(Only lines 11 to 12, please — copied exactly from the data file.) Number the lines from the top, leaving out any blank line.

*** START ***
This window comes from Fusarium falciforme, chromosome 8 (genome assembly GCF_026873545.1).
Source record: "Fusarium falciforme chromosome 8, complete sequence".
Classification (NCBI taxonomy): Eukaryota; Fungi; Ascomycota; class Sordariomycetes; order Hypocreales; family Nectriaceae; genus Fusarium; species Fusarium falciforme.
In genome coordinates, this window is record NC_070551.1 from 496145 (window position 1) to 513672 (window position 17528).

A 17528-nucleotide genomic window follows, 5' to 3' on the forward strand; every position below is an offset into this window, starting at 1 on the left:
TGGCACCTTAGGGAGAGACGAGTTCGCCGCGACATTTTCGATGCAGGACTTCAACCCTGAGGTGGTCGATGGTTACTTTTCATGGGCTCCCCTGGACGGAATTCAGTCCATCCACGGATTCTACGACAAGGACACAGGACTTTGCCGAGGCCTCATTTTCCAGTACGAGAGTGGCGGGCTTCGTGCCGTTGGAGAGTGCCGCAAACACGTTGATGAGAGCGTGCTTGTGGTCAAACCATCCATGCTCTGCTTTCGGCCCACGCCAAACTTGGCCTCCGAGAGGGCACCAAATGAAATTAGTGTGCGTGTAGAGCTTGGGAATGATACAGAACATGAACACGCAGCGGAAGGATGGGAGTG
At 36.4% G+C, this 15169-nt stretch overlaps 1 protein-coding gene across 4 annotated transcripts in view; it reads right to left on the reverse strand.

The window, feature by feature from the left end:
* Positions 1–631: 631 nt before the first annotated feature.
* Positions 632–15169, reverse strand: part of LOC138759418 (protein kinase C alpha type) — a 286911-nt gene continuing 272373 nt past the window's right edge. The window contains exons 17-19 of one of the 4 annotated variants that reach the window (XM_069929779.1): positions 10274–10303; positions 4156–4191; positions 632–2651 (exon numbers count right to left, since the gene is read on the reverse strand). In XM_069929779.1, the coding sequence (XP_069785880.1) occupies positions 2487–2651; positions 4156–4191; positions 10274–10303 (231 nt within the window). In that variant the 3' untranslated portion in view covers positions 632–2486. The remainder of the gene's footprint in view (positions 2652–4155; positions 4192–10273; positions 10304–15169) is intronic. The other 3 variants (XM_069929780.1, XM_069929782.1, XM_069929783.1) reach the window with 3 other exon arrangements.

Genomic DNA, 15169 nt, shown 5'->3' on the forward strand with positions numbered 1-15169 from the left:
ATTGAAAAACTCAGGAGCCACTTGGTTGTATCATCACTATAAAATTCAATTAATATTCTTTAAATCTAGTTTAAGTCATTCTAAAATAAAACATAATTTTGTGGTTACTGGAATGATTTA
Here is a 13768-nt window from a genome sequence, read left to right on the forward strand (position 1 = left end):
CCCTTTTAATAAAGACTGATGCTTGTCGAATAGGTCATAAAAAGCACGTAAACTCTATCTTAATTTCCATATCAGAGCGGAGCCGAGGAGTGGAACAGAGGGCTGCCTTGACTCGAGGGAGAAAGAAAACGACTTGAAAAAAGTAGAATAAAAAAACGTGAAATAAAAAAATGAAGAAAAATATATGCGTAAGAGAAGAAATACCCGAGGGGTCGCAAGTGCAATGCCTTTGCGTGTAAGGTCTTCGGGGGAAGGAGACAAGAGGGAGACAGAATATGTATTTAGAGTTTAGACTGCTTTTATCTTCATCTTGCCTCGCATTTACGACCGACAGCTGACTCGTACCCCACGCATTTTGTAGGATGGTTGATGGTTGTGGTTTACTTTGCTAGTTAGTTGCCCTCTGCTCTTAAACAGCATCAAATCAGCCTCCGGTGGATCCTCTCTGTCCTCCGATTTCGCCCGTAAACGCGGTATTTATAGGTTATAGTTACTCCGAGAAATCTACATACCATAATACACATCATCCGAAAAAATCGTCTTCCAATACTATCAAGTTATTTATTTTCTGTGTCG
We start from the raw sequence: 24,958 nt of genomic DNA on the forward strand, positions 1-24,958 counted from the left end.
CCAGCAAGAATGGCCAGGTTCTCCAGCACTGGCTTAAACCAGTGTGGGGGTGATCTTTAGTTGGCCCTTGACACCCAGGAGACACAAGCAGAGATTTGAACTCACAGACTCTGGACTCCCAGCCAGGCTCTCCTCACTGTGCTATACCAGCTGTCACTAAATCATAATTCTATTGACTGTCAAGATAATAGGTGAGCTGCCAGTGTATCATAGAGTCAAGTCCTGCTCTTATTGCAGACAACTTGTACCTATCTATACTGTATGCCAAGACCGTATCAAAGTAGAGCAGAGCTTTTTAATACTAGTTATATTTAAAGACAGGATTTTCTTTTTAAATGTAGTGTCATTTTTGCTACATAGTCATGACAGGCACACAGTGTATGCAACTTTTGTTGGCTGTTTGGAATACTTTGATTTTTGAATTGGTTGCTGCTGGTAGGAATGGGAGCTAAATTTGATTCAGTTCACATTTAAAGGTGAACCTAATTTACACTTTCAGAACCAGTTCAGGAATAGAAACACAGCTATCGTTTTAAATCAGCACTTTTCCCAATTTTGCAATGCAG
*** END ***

Genomic DNA, 15169 nt, shown 5'->3' on the forward strand with positions numbered 1-15169 from the left:
ATTGAAAAACTCAGGAGCCACTTGGTTGTATCATCACTATAAAATTCAATTAATATTCTTTAAATCTAGTTTAAGTCATTCTAAAATAAAACATAATTTTGTGGTTACTGGAATGATTTA